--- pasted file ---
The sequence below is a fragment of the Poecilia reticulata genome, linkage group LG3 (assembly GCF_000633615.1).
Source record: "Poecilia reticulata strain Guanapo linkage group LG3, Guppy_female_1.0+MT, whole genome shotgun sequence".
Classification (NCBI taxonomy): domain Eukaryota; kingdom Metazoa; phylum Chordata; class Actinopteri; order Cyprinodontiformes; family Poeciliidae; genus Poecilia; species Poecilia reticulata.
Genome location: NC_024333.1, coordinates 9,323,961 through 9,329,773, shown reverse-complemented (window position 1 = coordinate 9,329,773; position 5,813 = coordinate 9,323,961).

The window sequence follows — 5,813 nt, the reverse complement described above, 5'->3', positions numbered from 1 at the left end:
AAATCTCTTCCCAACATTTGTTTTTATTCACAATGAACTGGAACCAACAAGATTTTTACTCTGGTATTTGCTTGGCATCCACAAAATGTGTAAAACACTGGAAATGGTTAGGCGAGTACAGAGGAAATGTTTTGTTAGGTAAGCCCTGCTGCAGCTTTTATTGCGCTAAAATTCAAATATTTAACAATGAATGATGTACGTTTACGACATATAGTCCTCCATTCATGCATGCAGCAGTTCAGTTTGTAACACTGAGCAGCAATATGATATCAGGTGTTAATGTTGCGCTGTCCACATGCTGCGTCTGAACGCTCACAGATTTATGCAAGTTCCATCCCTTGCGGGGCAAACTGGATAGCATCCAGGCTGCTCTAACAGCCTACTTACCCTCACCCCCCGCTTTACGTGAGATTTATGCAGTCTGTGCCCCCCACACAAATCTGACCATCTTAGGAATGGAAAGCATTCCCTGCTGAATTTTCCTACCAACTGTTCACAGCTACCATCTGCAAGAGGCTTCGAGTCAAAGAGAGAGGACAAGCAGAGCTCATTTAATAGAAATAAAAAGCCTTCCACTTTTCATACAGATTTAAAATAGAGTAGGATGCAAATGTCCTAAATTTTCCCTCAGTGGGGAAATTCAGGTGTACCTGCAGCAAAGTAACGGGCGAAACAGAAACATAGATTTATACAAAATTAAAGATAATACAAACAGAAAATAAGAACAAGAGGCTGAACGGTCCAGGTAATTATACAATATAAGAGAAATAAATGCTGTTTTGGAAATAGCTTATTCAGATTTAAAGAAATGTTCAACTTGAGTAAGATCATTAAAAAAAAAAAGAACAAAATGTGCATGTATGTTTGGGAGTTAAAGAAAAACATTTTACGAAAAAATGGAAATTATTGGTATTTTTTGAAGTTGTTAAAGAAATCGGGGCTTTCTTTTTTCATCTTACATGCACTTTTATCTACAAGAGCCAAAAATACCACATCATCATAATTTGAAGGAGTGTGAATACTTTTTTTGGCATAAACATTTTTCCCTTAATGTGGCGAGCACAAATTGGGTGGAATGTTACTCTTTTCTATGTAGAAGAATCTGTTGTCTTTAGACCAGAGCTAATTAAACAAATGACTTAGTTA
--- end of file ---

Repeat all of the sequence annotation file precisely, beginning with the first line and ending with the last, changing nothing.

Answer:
The sequence below is a fragment of the Poecilia reticulata genome, linkage group LG3 (assembly GCF_000633615.1).
Source record: "Poecilia reticulata strain Guanapo linkage group LG3, Guppy_female_1.0+MT, whole genome shotgun sequence".
Classification (NCBI taxonomy): domain Eukaryota; kingdom Metazoa; phylum Chordata; class Actinopteri; order Cyprinodontiformes; family Poeciliidae; genus Poecilia; species Poecilia reticulata.
Genome location: NC_024333.1, coordinates 9,323,961 through 9,329,773, shown reverse-complemented (window position 1 = coordinate 9,329,773; position 5,813 = coordinate 9,323,961).

The window sequence follows — 5,813 nt, the reverse complement described above, 5'->3', positions numbered from 1 at the left end:
AAATCTCTTCCCAACATTTGTTTTTATTCACAATGAACTGGAACCAACAAGATTTTTACTCTGGTATTTGCTTGGCATCCACAAAATGTGTAAAACACTGGAAATGGTTAGGCGAGTACAGAGGAAATGTTTTGTTAGGTAAGCCCTGCTGCAGCTTTTATTGCGCTAAAATTCAAATATTTAACAATGAATGATGTACGTTTACGACATATAGTCCTCCATTCATGCATGCAGCAGTTCAGTTTGTAACACTGAGCAGCAATATGATATCAGGTGTTAATGTTGCGCTGTCCACATGCTGCGTCTGAACGCTCACAGATTTATGCAAGTTCCATCCCTTGCGGGGCAAACTGGATAGCATCCAGGCTGCTCTAACAGCCTACTTACCCTCACCCCCCGCTTTACGTGAGATTTATGCAGTCTGTGCCCCCCACACAAATCTGACCATCTTAGGAATGGAAAGCATTCCCTGCTGAATTTTCCTACCAACTGTTCACAGCTACCATCTGCAAGAGGCTTCGAGTCAAAGAGAGAGGACAAGCAGAGCTCATTTAATAGAAATAAAAAGCCTTCCACTTTTCATACAGATTTAAAATAGAGTAGGATGCAAATGTCCTAAATTTTCCCTCAGTGGGGAAATTCAGGTGTACCTGCAGCAAAGTAACGGGCGAAACAGAAACATAGATTTATACAAAATTAAAGATAATACAAACAGAAAATAAGAACAAGAGGCTGAACGGTCCAGGTAATTATACAATATAAGAGAAATAAATGCTGTTTTGGAAATAGCTTATTCAGATTTAAAGAAATGTTCAACTTGAGTAAGATCATTAAAAAAAAAAAGAACAAAATGTGCATGTATGTTTGGGAGTTAAAGAAAAACATTTTACGAAAAAATGGAAATTATTGGTATTTTTTGAAGTTGTTAAAGAAATCGGGGCTTTCTTTTTTCATCTTACATGCACTTTTATCTACAAGAGCCAAAAATACCACATCATCATAATTTGAAGGAGTGTGAATACTTTTTTTGGCATAAACATTTTTCCCTTAATGTGGCGAGCACAAATTGGGTGGAATGTTACTCTTTTCTATGTAGAAGAATCTGTTGTCTTTAGACCAGAGCTAATTAAACAAATGACTTAGTTA